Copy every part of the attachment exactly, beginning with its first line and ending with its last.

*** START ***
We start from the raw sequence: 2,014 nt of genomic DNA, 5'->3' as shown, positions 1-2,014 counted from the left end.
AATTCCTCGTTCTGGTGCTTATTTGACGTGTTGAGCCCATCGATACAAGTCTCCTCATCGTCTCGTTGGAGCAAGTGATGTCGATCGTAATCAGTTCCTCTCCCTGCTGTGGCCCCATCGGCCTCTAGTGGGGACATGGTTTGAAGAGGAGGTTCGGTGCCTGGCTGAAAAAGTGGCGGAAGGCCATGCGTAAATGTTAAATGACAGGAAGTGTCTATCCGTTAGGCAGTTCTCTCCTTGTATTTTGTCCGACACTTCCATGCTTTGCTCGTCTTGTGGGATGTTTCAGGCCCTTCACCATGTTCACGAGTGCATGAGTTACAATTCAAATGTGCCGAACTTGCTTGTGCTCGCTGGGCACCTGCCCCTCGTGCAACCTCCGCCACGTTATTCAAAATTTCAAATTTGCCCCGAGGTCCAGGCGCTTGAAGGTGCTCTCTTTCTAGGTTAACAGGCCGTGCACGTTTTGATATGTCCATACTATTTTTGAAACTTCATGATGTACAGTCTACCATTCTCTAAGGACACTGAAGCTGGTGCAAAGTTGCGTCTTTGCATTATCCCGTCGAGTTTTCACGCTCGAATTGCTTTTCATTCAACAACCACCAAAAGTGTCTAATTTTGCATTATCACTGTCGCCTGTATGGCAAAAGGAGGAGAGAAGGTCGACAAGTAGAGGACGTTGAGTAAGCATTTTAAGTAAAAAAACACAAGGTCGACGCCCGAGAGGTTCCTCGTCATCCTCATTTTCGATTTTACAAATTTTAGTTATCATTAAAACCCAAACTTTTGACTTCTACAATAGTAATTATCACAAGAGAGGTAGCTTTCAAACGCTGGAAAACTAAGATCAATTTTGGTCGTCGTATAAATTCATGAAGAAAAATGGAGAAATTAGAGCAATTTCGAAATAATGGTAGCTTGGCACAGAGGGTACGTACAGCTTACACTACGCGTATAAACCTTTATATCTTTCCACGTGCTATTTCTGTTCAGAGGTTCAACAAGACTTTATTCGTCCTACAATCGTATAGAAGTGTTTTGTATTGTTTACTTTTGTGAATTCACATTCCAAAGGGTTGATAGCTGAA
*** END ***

We start from the raw sequence: 2,014 nt of genomic DNA, 5'->3' as shown, positions 1-2,014 counted from the left end.
AATTCCTCGTTCTGGTGCTTATTTGACGTGTTGAGCCCATCGATACAAGTCTCCTCATCGTCTCGTTGGAGCAAGTGATGTCGATCGTAATCAGTTCCTCTCCCTGCTGTGGCCCCATCGGCCTCTAGTGGGGACATGGTTTGAAGAGGAGGTTCGGTGCCTGGCTGAAAAAGTGGCGGAAGGCCATGCGTAAATGTTAAATGACAGGAAGTGTCTATCCGTTAGGCAGTTCTCTCCTTGTATTTTGTCCGACACTTCCATGCTTTGCTCGTCTTGTGGGATGTTTCAGGCCCTTCACCATGTTCACGAGTGCATGAGTTACAATTCAAATGTGCCGAACTTGCTTGTGCTCGCTGGGCACCTGCCCCTCGTGCAACCTCCGCCACGTTATTCAAAATTTCAAATTTGCCCCGAGGTCCAGGCGCTTGAAGGTGCTCTCTTTCTAGGTTAACAGGCCGTGCACGTTTTGATATGTCCATACTATTTTTGAAACTTCATGATGTACAGTCTACCATTCTCTAAGGACACTGAAGCTGGTGCAAAGTTGCGTCTTTGCATTATCCCGTCGAGTTTTCACGCTCGAATTGCTTTTCATTCAACAACCACCAAAAGTGTCTAATTTTGCATTATCACTGTCGCCTGTATGGCAAAAGGAGGAGAGAAGGTCGACAAGTAGAGGACGTTGAGTAAGCATTTTAAGTAAAAAAACACAAGGTCGACGCCCGAGAGGTTCCTCGTCATCCTCATTTTCGATTTTACAAATTTTAGTTATCATTAAAACCCAAACTTTTGACTTCTACAATAGTAATTATCACAAGAGAGGTAGCTTTCAAACGCTGGAAAACTAAGATCAATTTTGGTCGTCGTATAAATTCATGAAGAAAAATGGAGAAATTAGAGCAATTTCGAAATAATGGTAGCTTGGCACAGAGGGTACGTACAGCTTACACTACGCGTATAAACCTTTATATCTTTCCACGTGCTATTTCTGTTCAGAGGTTCAACAAGACTTTATTCGTCCTACAATCGTATAGAAGTGTTTTGTATTGTTTACTTTTGTGAATTCACATTCCAAAGGGTTGATAGCTGAA